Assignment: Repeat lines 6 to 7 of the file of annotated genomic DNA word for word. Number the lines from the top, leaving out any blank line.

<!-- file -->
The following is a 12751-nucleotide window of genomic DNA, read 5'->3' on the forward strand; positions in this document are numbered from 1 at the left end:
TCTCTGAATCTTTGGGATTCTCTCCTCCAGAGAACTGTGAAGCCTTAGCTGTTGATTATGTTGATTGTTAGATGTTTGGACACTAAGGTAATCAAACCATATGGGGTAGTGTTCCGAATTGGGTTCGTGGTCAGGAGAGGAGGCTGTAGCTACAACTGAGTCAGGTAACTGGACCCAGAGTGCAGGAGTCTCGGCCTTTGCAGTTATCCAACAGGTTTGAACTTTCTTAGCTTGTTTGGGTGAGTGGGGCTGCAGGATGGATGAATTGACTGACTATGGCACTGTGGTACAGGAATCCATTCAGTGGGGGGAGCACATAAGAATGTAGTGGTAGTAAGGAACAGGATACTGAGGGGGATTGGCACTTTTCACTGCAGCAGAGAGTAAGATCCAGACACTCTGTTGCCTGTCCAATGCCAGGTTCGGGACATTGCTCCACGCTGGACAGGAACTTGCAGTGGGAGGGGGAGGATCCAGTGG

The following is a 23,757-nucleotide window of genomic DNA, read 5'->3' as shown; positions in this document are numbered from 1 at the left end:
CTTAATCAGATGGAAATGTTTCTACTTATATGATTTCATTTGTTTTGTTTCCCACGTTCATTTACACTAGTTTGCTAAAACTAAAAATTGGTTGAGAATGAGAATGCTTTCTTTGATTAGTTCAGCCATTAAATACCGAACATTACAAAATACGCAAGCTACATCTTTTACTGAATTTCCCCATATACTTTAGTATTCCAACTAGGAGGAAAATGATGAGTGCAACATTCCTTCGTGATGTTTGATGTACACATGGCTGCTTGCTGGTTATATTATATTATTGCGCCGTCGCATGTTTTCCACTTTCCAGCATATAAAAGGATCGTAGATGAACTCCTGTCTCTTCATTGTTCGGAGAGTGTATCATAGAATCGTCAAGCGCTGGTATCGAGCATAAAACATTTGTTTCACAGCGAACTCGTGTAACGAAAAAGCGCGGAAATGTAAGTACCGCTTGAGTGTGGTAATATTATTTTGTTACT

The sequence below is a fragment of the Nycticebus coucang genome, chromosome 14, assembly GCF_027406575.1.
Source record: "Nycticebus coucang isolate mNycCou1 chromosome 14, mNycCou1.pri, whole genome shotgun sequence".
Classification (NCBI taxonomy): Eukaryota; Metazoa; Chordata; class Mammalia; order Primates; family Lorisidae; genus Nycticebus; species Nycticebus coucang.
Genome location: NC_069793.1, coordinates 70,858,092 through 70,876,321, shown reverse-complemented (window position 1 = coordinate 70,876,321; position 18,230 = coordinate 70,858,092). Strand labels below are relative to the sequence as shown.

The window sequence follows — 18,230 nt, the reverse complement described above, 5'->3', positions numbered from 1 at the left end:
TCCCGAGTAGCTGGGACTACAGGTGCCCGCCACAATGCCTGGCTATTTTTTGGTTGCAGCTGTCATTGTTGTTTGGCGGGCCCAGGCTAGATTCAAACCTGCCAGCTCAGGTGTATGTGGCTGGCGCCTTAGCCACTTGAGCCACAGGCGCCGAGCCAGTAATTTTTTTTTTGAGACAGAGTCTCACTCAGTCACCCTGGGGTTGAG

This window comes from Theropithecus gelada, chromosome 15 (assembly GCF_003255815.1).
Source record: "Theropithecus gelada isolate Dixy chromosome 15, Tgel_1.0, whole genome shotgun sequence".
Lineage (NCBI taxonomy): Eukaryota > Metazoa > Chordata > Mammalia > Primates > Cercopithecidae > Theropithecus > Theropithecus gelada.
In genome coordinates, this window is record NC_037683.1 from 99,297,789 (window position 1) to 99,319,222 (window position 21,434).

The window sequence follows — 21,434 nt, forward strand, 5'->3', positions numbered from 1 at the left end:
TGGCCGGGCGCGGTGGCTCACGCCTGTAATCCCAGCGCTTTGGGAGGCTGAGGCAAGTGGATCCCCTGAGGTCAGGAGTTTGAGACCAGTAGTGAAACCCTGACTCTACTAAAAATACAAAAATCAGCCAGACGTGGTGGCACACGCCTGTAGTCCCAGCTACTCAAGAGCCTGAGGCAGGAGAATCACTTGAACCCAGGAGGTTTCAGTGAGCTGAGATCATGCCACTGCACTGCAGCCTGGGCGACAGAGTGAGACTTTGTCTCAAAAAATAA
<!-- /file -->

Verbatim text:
Source record: "Nycticebus coucang isolate mNycCou1 chromosome 14, mNycCou1.pri, whole genome shotgun sequence".
Classification (NCBI taxonomy): Eukaryota; Metazoa; Chordata; class Mammalia; order Primates; family Lorisidae; genus Nycticebus; species Nycticebus coucang.